Are you interested in global issues and on what the United Nations is working on? On what the new Secretary General Ban Ki-moon is working on... what the global press is writing on the world's most pressing issues such as climate change, poverty and peace?

Then sign up for the great free newsletter "UN Wire" from the UN Foundation. It comes daily via email, has very well selected articles from around the world and is easy to read: UN Wire Sign Up

09 May 2007

IBM's ThinkPlace searches for social business ideas for Africa

Wow, "old economy" IBM is entering the area of how business can help to overcome societal problems. Sounds like a topic for this blog! I like their approach and hope that ideas are followed through and materialize:

"Have you ever thought about changing the world? Or maybe just one continent at time? How about Africa?
Beginning in June 2007, IBM and its partners will convene more than 150 global thought leaders for several face-to-face sessions around the globe over a three month period. Why? To identify new opportunities to advance innovation and economic development for the people of Africa..

This is about business development, not charity
It's important to note that the GIO will not attempt to re-create or supplant the extensive range of charitable efforts already underway in Africa. Plain and simple, this is about using business opportunities to address key societal issues."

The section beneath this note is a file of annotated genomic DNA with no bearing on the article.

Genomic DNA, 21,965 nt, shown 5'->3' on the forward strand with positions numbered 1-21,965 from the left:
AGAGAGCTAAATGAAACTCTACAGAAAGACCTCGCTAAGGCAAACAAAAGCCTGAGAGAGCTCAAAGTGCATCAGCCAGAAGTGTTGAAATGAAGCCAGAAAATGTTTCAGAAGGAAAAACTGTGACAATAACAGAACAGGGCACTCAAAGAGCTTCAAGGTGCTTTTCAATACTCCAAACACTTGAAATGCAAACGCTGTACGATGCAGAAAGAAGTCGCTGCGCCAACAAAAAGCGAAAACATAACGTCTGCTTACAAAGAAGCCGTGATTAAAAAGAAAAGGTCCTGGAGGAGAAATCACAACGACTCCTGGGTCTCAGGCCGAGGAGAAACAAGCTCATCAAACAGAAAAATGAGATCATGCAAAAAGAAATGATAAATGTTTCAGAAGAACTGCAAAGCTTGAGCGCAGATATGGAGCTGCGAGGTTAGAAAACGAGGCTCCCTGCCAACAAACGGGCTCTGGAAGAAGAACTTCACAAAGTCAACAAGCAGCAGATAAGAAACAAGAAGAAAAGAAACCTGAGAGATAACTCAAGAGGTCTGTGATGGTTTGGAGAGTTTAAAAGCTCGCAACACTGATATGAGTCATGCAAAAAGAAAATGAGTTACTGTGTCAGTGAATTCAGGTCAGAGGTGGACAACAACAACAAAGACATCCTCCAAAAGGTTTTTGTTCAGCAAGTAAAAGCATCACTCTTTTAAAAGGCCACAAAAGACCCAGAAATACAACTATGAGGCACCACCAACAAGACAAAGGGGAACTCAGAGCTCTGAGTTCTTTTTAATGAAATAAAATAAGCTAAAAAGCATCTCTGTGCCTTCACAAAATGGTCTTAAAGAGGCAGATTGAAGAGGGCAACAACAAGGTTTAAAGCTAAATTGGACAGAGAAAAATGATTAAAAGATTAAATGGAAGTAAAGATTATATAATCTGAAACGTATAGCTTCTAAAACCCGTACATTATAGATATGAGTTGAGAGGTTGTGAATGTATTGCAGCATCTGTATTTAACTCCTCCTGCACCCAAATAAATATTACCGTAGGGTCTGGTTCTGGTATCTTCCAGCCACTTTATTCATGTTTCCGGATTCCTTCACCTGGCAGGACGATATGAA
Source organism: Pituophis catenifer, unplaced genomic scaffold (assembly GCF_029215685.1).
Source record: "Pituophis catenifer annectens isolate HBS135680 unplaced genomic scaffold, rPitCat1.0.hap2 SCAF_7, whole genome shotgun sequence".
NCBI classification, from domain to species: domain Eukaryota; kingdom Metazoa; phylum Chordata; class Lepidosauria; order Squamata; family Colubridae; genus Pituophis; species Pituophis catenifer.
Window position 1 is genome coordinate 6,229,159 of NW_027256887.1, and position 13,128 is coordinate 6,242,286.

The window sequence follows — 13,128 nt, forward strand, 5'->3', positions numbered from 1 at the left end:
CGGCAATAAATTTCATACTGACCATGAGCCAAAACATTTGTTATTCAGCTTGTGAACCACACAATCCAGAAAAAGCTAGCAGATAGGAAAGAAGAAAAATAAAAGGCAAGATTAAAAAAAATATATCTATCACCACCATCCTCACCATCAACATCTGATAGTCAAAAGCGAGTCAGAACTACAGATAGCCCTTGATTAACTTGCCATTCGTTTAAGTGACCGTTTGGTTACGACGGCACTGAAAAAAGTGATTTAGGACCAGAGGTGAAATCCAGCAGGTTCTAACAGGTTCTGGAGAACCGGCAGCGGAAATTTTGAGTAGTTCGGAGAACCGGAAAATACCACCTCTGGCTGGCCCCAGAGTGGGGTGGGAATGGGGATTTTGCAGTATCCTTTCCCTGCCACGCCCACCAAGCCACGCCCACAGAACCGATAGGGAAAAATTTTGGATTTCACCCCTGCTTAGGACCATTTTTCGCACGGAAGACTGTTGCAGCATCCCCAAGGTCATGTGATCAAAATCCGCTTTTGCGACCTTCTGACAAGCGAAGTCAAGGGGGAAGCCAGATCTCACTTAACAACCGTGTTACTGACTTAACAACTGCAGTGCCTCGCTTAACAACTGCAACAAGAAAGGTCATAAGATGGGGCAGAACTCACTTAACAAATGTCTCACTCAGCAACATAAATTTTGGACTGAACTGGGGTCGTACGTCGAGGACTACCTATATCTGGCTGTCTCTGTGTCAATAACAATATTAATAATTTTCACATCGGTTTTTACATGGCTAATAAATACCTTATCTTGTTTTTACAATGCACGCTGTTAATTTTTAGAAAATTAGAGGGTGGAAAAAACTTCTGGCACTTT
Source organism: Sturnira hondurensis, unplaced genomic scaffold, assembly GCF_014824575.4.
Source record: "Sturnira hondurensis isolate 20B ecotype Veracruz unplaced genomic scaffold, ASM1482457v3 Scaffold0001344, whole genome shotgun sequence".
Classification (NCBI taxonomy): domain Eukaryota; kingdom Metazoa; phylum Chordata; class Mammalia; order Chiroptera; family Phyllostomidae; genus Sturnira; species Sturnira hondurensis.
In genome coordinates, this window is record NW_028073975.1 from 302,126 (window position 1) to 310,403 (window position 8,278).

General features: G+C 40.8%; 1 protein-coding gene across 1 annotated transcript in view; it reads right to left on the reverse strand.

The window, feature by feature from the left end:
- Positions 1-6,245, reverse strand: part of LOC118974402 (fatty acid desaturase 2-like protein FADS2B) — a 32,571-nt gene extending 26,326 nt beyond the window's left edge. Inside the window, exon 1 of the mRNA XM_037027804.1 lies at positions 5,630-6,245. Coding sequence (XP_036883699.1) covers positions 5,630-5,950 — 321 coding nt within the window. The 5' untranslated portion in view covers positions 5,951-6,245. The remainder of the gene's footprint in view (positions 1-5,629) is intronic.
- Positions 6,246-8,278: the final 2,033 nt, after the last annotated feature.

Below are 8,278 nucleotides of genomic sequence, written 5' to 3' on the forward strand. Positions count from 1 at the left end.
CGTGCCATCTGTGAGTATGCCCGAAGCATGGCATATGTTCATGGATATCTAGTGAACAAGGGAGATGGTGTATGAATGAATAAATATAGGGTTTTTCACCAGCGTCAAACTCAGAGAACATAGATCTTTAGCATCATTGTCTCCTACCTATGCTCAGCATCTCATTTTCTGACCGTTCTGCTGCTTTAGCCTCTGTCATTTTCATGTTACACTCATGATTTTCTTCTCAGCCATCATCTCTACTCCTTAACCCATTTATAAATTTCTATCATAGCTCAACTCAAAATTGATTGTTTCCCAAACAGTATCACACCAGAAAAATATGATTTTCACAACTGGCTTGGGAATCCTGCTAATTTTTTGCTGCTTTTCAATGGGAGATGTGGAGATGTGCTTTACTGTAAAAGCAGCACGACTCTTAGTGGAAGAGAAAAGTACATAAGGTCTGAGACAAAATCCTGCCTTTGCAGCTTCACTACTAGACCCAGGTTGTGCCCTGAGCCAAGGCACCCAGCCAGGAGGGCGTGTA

You can see the ideas IBM has collected so far or submit your own by May 25, 2007: IBM ThinkPlace Africa

While IBM is taking on the bigger picture, the Social Entrepreneur Youchaou in Mali is doing action on grass roots level... Elise, Tomas and I am going to explore this and opportunities with our Africa trip starting in December 2007 and hope for inspiration!

02 May 2007

Entrepreneurial Solutions to Insoluble Problems

A new breed of leaders tackles world's big problems such as Renewable energy, affordable and effective health care, and fighting climate change. SustainAbility and the Skoll Foundation, two heavy weights in fostering Social Entrepreneurship, released a report based on surveying over 100 Social Entrepreneurs.
"Social entrepreneurs ... are set to have a profound impact on the world's most complex societal and environmental challenges... Their impact may be limited by their current scale, but could be limitless with the right business partners.
John Elkington, Founder SustainAbility. "
Main conclusions:
1. Social entrepreneurship is on a roll
2. The potential for breakthrough solutions is considerable — and growing
3. The field is growing, but still relatively small
4. Accessing capital remains the No.1 challenge
5. Financial self-sufficiency is seen as a real prospect within five years
6. There is a real appetite to partner with business
7. Beware blind spots
8. For real system change, we must focus on government and public policy
‘At its core, the corporate pursuit of sustainable development is not just about “doing good.” It makes companies more entrepreneurial, nimble and competitive.’
Björn Stigson, WBCSD
This is probably the most comprehensive work on this topic I have seen recently.
Read the full report at SustainAbility.